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Southeast, Mid-South farms eligible for BP oil spill settlement

Farmers and agriculture-related businesses in much of the Southeast and Mid-South are eligible to be a part of the settlement stemming from the 2010 BP oil spill in the Gulf of Mexico. Billions of dollars are available to those whose businesses suffered due to the spill. 

Farmers and agriculture-related businesses in much of the Southeast and Mid-South are eligible to be a part of the settlement stemming from the 2010 BP oil spill in the Gulf of Mexico. Billions of dollars are available to those whose businesses suffered due to the spill.

Attorneys and claims adjusters working with settlement claims say too few residents in eligible states know they can sign up.

“In Mississippi, particularly the Delta region, we’re in Zone D for purposes of the settlement,” says John Daniels, an attorney in Greenville, Miss. “Farmers – actually, any eligible businessperson in the region – really need to strongly consider looking into this.”

One claims adjuster tells Farm Press that farming clients have received hundreds of thousands of dollars in the settlement.

Read settlement details here.

On March 5, a decision came down from the U.S. Eastern District Court of Louisiana concerning a review of the settlement agreement and how it applies, particularly to farmers, and how to match revenues to expenses.

How quickly have the farmers Daniels represents gotten relief? If they file tomorrow, will it be a year or two before seeing a check?

“Before the end of December, 2012, claims were being processed – at least in my judgment for those that were qualified – rapidly,” says Daniels. “The process has since slowed somewhat as BP has appealed some of the decisions and requests, has asked for a stay of some of the matters related to agriculture.”

That’s one reason the decision from Louisiana’s Eastern District Court is so important, says Daniels. “I think the decision defines and addresses a lot of the issues BP was bringing up. Now, I think the claims process will pick up speed.”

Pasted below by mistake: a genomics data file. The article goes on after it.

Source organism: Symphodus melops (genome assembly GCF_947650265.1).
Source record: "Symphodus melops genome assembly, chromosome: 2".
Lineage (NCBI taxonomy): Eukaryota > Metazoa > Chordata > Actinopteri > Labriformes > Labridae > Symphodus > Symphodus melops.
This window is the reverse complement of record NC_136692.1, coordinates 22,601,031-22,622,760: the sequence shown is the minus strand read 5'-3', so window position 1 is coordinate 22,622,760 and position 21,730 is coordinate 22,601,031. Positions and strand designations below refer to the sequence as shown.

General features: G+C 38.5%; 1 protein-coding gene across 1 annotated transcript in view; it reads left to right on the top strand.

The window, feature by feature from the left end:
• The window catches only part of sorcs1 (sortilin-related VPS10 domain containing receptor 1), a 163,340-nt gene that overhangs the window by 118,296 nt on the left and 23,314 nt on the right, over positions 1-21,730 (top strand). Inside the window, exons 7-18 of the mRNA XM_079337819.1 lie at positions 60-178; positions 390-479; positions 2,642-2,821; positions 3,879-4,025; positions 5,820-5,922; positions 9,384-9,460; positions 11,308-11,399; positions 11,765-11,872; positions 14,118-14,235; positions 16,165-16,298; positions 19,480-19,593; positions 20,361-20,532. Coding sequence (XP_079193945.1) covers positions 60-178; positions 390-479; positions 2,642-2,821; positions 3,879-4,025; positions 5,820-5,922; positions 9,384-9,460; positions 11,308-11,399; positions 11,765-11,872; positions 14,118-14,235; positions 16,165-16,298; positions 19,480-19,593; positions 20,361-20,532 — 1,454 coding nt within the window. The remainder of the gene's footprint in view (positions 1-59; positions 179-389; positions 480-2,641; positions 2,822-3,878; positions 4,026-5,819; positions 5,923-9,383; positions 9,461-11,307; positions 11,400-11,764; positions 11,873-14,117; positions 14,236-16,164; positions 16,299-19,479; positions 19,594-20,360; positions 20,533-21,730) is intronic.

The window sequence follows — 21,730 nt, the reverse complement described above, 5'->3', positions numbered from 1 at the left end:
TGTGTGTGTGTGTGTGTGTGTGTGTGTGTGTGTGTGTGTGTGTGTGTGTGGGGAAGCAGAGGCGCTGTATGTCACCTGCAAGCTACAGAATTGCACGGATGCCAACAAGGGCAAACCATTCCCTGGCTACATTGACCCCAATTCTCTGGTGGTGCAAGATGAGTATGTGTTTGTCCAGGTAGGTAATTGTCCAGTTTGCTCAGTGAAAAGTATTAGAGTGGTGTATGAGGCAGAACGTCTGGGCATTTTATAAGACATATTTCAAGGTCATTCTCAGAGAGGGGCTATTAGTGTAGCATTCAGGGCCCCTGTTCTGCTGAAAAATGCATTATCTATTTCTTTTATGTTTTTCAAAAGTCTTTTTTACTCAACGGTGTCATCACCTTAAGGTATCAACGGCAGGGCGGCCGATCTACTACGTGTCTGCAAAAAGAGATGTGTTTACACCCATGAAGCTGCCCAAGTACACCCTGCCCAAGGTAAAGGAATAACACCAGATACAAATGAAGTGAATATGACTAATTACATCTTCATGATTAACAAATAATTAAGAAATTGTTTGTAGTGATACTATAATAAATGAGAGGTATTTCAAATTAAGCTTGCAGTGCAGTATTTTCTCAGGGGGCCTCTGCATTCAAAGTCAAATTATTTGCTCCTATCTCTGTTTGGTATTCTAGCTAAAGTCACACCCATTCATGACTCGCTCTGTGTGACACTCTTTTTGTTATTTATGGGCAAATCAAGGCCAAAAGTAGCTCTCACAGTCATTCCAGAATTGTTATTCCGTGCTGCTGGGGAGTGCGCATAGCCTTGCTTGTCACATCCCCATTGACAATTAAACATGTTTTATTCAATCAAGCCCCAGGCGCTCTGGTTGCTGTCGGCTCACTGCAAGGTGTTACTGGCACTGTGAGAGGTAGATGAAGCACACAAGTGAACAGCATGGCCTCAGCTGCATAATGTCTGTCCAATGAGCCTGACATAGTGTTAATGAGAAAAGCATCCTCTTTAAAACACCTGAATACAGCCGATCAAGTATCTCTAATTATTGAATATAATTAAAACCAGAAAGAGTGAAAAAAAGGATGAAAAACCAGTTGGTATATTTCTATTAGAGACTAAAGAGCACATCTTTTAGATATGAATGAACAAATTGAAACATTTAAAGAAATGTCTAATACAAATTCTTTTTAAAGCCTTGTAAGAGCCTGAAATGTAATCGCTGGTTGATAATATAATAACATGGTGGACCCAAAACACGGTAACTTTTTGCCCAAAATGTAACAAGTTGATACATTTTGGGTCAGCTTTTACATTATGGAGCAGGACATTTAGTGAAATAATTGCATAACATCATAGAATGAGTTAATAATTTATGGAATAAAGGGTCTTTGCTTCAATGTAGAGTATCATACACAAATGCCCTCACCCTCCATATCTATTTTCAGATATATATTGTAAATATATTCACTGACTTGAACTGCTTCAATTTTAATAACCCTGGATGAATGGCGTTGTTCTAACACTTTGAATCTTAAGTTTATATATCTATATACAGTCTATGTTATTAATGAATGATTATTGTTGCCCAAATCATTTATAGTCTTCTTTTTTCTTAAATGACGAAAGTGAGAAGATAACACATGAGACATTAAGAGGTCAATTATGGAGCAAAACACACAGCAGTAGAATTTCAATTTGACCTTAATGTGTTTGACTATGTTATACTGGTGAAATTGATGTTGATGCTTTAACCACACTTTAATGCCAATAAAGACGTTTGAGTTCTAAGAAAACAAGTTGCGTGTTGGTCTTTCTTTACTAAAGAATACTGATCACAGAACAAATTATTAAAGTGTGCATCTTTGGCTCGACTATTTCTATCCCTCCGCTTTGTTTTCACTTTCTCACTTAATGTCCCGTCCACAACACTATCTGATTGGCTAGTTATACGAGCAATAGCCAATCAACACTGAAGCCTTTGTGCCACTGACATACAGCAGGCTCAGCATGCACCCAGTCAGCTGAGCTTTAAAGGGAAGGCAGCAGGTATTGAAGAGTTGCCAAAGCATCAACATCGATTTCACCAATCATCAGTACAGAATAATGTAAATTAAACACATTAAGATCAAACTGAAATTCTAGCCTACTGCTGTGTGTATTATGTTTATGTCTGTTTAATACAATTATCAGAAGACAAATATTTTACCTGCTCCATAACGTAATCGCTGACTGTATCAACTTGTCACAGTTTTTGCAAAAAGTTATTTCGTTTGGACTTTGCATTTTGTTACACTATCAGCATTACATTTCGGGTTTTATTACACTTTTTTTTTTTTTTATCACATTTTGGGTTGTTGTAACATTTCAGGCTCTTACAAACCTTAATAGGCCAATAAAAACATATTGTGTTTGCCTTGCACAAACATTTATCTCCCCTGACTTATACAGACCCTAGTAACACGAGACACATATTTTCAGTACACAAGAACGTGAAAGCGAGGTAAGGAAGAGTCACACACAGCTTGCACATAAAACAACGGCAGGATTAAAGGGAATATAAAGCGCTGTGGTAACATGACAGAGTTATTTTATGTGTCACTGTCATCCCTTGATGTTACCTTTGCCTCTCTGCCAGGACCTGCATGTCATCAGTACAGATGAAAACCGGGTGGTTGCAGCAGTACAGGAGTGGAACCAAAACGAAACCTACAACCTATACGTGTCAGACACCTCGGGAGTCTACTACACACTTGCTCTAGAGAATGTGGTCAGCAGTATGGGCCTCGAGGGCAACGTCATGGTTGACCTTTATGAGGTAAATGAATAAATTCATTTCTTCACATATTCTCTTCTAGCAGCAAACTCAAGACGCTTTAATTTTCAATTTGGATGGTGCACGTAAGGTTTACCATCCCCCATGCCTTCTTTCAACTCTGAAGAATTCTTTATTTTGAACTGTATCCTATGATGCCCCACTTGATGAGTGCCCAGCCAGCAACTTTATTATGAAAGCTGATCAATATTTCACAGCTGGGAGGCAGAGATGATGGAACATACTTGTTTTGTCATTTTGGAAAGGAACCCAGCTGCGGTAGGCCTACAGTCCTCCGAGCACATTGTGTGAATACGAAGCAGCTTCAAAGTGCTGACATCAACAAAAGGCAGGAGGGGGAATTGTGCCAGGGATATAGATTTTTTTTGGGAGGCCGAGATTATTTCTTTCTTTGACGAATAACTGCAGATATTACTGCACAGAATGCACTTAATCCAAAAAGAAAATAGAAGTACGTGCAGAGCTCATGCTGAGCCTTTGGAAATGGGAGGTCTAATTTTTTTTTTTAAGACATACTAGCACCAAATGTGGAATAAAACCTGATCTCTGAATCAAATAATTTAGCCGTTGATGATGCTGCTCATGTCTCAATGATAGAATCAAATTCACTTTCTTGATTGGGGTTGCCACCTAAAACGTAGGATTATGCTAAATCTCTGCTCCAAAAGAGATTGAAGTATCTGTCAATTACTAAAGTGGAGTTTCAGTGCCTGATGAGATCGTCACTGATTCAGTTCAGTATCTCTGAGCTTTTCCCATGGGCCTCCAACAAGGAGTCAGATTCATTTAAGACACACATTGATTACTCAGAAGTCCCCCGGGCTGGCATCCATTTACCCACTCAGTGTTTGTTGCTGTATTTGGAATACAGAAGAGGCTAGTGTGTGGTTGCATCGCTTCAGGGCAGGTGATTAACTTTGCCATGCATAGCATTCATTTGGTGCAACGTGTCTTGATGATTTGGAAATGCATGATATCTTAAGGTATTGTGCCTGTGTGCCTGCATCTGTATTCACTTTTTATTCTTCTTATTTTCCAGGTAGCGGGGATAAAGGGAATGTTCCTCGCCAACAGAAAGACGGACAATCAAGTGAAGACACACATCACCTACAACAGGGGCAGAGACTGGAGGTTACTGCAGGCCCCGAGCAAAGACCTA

Claimants may have a, “two to six month wait, depending on your claim, how it was submitted, and the back-up information included. It’s better to get everything in together rather than piecemeal. That’s why it’s important to choose a lawyer who has done it before, who knows what they’re doing and can get the entire package in so there won’t be delays due to documentation.”

Eligibility formula?

Is there an eligibility formula farmers can take to their accountant or attorney?

“Generally speaking, Certified Public Accountants and lawyers should be tuned into all this,” says Daniels. “What the settlement calls for is, ‘a decline of an aggregate of 15 percent, or more, in total revenues over a three-month consecutive period between May and December of 2010.’ That is to be followed by, ‘an increase in of an aggregate of 10 percent or more in total revenues over the same period compared in 2010 in 2011.’”

In other words, an eligible operation would have seen a down-tick of 15 percent in three consecutive months in 2010 followed by an uptick of 10 percent of the same months in 2011.

“Say, you look at May, June and July in 2010 and find your aggregate revenues dropped by 15 percent, or more. Then, a year later – May, June and July in 2011 – your business saw an increase of 10 percent. That’s the elementary way of seeing if an operation is eligible.”

Later, it gets a bit more definitive, of course. “You must reconcile your tax returns and other things. But all of that is kind of lagniappe because you first must pass the causation test.

“To consider eligibility, you’ll look strictly at your business – say, John Doe Farms. Once you pass the causation test, there’s the potential of having a claim for economic relief as a result of the BP oil spill.”

Are the claims based strictly on John Doe Farms’ losses or is there a punitive measure available, as well?

“There are formulas to consider,” says Daniels. “However, first the claim would be based on the farm’s revenue and expenses – what was lost, what was gained in the aforementioned time periods.

“Once you make the initial review, you can get into the process deeper with your accountant and lawyer.”

Financial exposure for claimants is limited with many attorneys typically paid only once a claim is successful. Under settlement provisions, accountant fees may be paid by BP.  

Those eligible for the BP settlement, “might be working in the tourist industry to the local mom-and-pop restaurant to farms,” says Jeremiah Sturgeon, of Gecon, a disaster-relief business. “The economic loss for these areas due to the spill was very severe.”

Sturgeon says Gecon is, “helping in the neighborhood of 10,000 individuals and businesses, right now. We talk to a lot of people who say, ‘we didn’t even know we could file, didn’t know we were eligible.’

Why are so many uninformed about this?

“There wasn’t a whole lot of advertising about this,” says Sturgeon. “If you were BP would you have done a lot of advertising? They’re expected to pay out about $8 billion. There is no cap on that amount, though -- it was just a guess and could be much more. Already, $2 billion has been paid out in the last few months to settle claims.”

The deadline for signing up for the settlement is April 14, 2014.

“Immediately after someone signs up with us, we file the claim,” says Sturgeon. “Then, we go into work on the settlement process, showing the numbers, in order to get the most pay-out.” 

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